WASHINGTON — More than 100 University of Maryland law students are signing up for a new course offered this fall entitled, “Freddie Gray’s Baltimore: Past, Present and Moving Forward.”
The class started with a challenge from the dean of the Carey School of Law to forward the community conversation about Gray’s death and improve the living conditions for residents of West Baltimore, says professor Michael Greenberger.
“We need to have an intelligent discussion of these problems so we can inspire ourselves and our students to learn more about what’s happening and to explore possible solutions,” Greenberger said.
And the eight-week course on the issues surrounding Freddie Gray’s death was born.
The school is offering the course to social work and first-year law students, who traditionally don’t take electives.
“Some people have said, ‘How can you possibly address the social problems of the inner city, a major American city in eight, two-hour classes.’ And the point of this isn’t that this class is the end of a discussion. It’s intended to be the beginning of a discussion,” Greenberger says.
The faculty’s idea for the course is that as it moves forward, it will outline where the school should go with the topic. Options include:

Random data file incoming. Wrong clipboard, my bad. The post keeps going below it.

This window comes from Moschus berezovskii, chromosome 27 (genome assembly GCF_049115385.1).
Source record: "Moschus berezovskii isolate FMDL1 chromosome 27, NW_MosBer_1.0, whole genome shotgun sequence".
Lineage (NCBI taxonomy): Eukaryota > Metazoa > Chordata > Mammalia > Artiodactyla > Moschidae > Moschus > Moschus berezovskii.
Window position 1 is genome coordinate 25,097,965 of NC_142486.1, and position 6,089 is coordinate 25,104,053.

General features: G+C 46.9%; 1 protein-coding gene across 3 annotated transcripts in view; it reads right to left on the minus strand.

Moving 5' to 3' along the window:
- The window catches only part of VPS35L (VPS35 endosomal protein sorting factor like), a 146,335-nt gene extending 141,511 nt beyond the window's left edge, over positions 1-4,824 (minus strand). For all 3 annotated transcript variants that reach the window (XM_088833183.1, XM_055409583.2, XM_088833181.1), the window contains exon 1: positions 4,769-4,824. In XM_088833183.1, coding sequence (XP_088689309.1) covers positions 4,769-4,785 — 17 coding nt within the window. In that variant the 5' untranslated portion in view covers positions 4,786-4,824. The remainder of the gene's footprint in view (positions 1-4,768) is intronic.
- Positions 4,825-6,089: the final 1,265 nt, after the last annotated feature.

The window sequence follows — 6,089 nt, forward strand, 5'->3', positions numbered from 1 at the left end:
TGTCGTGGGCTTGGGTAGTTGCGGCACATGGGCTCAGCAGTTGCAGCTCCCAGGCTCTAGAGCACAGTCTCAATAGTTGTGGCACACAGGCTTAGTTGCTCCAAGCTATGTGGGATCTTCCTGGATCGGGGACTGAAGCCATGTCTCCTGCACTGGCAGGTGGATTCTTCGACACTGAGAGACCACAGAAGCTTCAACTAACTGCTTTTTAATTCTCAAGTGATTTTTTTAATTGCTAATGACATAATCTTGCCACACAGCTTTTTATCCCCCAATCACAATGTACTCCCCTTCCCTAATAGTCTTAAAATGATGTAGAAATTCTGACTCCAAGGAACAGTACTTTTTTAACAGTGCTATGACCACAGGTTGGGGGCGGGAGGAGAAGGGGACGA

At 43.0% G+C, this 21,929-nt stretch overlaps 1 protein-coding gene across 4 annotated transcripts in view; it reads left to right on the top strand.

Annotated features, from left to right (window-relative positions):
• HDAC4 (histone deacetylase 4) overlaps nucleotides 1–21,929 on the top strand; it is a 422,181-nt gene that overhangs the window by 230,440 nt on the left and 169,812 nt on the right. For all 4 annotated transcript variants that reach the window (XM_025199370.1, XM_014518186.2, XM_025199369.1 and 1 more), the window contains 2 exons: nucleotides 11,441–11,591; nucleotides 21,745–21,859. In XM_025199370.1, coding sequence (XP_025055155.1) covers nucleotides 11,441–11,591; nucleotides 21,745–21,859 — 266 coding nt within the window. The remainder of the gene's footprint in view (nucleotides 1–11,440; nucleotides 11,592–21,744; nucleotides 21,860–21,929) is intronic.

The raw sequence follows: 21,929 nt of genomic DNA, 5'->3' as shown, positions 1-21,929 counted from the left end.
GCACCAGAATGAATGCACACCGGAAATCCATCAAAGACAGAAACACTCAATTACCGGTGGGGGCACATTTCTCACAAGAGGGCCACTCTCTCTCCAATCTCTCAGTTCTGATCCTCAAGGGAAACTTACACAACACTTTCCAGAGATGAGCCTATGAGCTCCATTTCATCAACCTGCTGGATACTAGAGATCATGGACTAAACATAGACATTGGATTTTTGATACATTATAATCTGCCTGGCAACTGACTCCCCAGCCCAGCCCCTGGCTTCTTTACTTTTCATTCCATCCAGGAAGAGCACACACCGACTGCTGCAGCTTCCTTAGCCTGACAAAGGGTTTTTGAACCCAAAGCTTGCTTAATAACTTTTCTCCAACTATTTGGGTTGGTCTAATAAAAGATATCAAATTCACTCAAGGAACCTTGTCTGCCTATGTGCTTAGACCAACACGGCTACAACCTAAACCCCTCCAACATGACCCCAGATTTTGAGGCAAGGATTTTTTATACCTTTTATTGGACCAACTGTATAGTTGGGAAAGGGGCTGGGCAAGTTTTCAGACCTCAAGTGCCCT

- More issue-intensive courses
- Identifying projects that law school clinics should adopt in the future that will help the community
- Identifying community challenges that would benefit from school volunteers
Maryland Congressman Elijah Cummings along with other community and faculty experts will present to the class during the course. Greenberger says each two-hour class will be devoted to a specific issue.
Greenberger says the issues they’ll cover all relate back to existing laws, addressing segregation in housing, access to health care and community policing, for example.
“Every one of these problems — whether it’s criminal justice issues, education, housing, or health care — starts with either the existence of laws that do work or the existence of laws that don’t work,” he says.
Many second- and third-year law students were in Baltimore when the riots and protesting began in the western part of the city following Gray’s death. It impacted their lives, and that is something their professors say can be used as a teaching tool.
“One of the advantages of this is to make clear to the students what goes on around them in real time has direct bearing to their legal education and it brings legal education some vibrancy that it otherwise doesn’t have,” Greenberger says.
Freddie Gray died a week after he was driven around the city in the back of a police van. An autopsy found he suffered from a “high energy” injury, most likely caused when the van suddenly slowed down.
A grand jury indicted six Baltimore police officers for their roles in Gray’s death. One is charged with second-degree depraved heart murder.
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